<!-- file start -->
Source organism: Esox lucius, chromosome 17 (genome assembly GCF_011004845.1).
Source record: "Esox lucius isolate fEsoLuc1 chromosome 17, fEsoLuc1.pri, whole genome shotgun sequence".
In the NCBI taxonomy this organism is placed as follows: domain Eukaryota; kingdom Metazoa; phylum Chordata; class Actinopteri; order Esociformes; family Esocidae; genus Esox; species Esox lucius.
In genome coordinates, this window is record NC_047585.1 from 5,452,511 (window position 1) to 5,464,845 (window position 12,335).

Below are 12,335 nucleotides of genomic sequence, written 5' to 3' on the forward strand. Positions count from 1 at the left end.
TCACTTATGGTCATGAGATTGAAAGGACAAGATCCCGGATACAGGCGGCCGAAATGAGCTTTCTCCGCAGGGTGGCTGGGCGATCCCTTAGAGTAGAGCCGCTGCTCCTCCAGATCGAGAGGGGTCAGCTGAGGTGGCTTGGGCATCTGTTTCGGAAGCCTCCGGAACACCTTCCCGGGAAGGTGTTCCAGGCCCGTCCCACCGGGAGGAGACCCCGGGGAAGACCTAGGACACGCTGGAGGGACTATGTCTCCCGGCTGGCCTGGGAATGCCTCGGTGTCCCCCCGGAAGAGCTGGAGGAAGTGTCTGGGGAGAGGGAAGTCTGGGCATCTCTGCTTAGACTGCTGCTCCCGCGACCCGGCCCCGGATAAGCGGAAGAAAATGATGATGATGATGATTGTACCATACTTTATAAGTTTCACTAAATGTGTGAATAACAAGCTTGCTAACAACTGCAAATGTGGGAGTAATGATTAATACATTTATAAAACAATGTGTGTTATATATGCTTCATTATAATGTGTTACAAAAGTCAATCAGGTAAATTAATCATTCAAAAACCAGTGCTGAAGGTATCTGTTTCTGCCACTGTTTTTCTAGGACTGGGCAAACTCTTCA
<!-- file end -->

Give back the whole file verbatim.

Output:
Source organism: Esox lucius, chromosome 17 (genome assembly GCF_011004845.1).
Source record: "Esox lucius isolate fEsoLuc1 chromosome 17, fEsoLuc1.pri, whole genome shotgun sequence".
In the NCBI taxonomy this organism is placed as follows: domain Eukaryota; kingdom Metazoa; phylum Chordata; class Actinopteri; order Esociformes; family Esocidae; genus Esox; species Esox lucius.
In genome coordinates, this window is record NC_047585.1 from 5,452,511 (window position 1) to 5,464,845 (window position 12,335).

Below are 12,335 nucleotides of genomic sequence, written 5' to 3' on the forward strand. Positions count from 1 at the left end.
TCACTTATGGTCATGAGATTGAAAGGACAAGATCCCGGATACAGGCGGCCGAAATGAGCTTTCTCCGCAGGGTGGCTGGGCGATCCCTTAGAGTAGAGCCGCTGCTCCTCCAGATCGAGAGGGGTCAGCTGAGGTGGCTTGGGCATCTGTTTCGGAAGCCTCCGGAACACCTTCCCGGGAAGGTGTTCCAGGCCCGTCCCACCGGGAGGAGACCCCGGGGAAGACCTAGGACACGCTGGAGGGACTATGTCTCCCGGCTGGCCTGGGAATGCCTCGGTGTCCCCCCGGAAGAGCTGGAGGAAGTGTCTGGGGAGAGGGAAGTCTGGGCATCTCTGCTTAGACTGCTGCTCCCGCGACCCGGCCCCGGATAAGCGGAAGAAAATGATGATGATGATGATTGTACCATACTTTATAAGTTTCACTAAATGTGTGAATAACAAGCTTGCTAACAACTGCAAATGTGGGAGTAATGATTAATACATTTATAAAACAATGTGTGTTATATATGCTTCATTATAATGTGTTACAAAAGTCAATCAGGTAAATTAATCATTCAAAAACCAGTGCTGAAGGTATCTGTTTCTGCCACTGTTTTTCTAGGACTGGGCAAACTCTTCA